Hey pal, could you help a guy with a few pointers??

By H. Eddie Fields

Those words and that question in the title began my lifelong love and interest in fly fishing. As the years have gone by, I have often thought about that auspicious beginning of my fly-fishing journey forty-two years ago. It all started when I approached a total stranger on the banks of the Watauga River, and humbly asked him if he could help a novice with some pointers. I use the word “humbly” because that was the first of many times I have been humbled with a fly rod in my hands, but I have learned to embrace those times too, because it is good for the soul to listen, pay attention, and learn some patience. I am blessed to have spent many days standing in the soothing embrace of crystal-clear water flowing all around me, casting in the natural rhythm and whirl of the fly line, while soaking in the beauty of God’s grace all around me. The fellow I approached that day probably doesn’t even remember that day or me, because as guys often do, we didn’t even catch each other’s names! But I will always remember him, and I want to go on record and thank him.

I am originally from Southwest Virginia and grew up fishing the creeks and streams where we lived. I typically fished from the bank using live bait and the occasional spinner for smallmouth. After college I got a job in Kingsport, Tennessee and quickly found out that fishing in upper East Tennessee was quite different from my experiences of fishing the creeks and streams where I grew up. After quizzing my co-workers, it appeared I had two choices, I could either buy a boat and fish the local lakes or learn how to trout fish in those “tailwaters” everyone at work was talking about. I certainly didn’t have the money or know anything about buying a boat, so fishing the tailwaters of the South Holston and Watauga rivers was the best choice for me.

I asked my co-workers all the questions I could think of and set out with my spinning rod, brand new waders, some Panther Martins and hit the Watauga River with great expectations. It didn’t take long to figure out that I had fallen woefully short in both my research and questions! First of all, no one bothered to mentioned that the rocks would be that slimy and slick, so I took two baths in the first hour, freezing me to the bone. I was shocked and amazed that the water could be so cold! The big learning, however, was on my very next outing, when I experienced first-hand, the hidden hazard of fishing TVA Dam controlled tailwaters.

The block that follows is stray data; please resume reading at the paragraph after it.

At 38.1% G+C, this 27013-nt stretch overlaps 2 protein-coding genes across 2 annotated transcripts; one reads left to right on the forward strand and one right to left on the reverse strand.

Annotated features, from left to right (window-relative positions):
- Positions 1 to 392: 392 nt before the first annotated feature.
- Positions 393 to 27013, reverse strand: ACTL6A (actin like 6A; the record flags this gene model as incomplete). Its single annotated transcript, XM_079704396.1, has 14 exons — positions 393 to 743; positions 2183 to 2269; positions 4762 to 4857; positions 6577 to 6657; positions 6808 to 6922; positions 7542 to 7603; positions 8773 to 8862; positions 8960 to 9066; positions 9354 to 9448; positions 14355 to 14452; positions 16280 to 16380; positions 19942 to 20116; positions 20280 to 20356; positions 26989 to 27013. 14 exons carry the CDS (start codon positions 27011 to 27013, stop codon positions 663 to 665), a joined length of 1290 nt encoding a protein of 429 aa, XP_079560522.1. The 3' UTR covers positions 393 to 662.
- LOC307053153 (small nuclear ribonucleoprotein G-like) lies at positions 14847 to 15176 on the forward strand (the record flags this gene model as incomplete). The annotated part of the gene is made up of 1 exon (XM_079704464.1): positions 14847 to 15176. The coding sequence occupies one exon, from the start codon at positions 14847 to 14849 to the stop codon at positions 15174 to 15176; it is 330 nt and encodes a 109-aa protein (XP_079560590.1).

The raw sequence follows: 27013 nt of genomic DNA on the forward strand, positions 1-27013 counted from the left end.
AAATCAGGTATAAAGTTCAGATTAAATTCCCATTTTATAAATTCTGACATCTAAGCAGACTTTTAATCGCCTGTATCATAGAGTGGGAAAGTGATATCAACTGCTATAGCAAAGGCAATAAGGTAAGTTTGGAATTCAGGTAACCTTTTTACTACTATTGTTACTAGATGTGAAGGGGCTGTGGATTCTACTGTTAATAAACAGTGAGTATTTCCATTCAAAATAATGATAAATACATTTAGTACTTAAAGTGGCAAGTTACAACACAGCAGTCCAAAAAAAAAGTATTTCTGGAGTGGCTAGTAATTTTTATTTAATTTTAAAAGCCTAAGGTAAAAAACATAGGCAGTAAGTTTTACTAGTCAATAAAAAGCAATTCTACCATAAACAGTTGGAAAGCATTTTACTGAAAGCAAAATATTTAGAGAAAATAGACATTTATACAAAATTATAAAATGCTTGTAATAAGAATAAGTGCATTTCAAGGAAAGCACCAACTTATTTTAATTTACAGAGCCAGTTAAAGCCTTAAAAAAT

Of course, several of the guys at work had mentioned the TVA Dam generating schedule and told me I needed to be careful, but I had no conception of what they were trying to describe. I found out however, after about an hour, when the water and flow increased (in less than 15 minutes} to ten times the flow rate than when I first stepped in the water! I think trying to describe tailwater generating schedules and flows to someone is kind of like trying to describe a hangover, you can’t explain it, you just have to experience one to fully understand. Thank God I was close enough to reach shore and get back to the dry bank before my waders completely filled and washed me downstream.

That one experience was a lifetime lesson and enough for me to make sure that it only happened once. I never stepped into the water again without calling the TVA Lake info number for the generating schedules for Wilbur or South Holston. I was not deterred however, because if I am nothing else, I am stubborn and I was determined to persevere and figure this puzzle out. I asked more questions, and I took the time to get the generating schedules and actually timed the flows with my watch until I figured out that it took about two hours after the generators started, for the flows to peak at the section of the river I was fishing.

After several trips, I began to adapt to the new experience and started to be successful in catching fish. In fact, at times the fishing was amazing, especially on the Watauga in those days, long before the NARC fish kill. I have always practiced catch and release and I experienced days when I caught several dozen fish. There were times when using spinners and plugs resulted in not only large numbers of fish, I also routinely caught trout in the three-to-four-pound range. I was in the groove now, and for a couple of years, I really enjoyed fishing my spinning tackle and plugs, BUT, I also began to notice something that really intrigued me…just as there were successful days, I also experienced days when NOTHING happened, no matter what spinner or bait or plug I threw, I had trouble catching fish. But yet, fish were active and consistently feeding all around me, splashing water and jumping within a few feet of where I was standing.

On those days, it seemed no matter what I tried, I could only catch the occasional fish. Apparently, the fish had to be feeding on some type of fly hatch, because I observed surrounding fly fisherman catch fish after fish. I was amazed at the proficiency in which they caught fish and was even more impressed with the rhythm and beauty of the method. I was so intrigued, I promised myself then that I was going to learn how to fly-fish.

(To be continued next month in Part II)

H. Eddie Fields is a fly shop owner, author and life-long fisherman.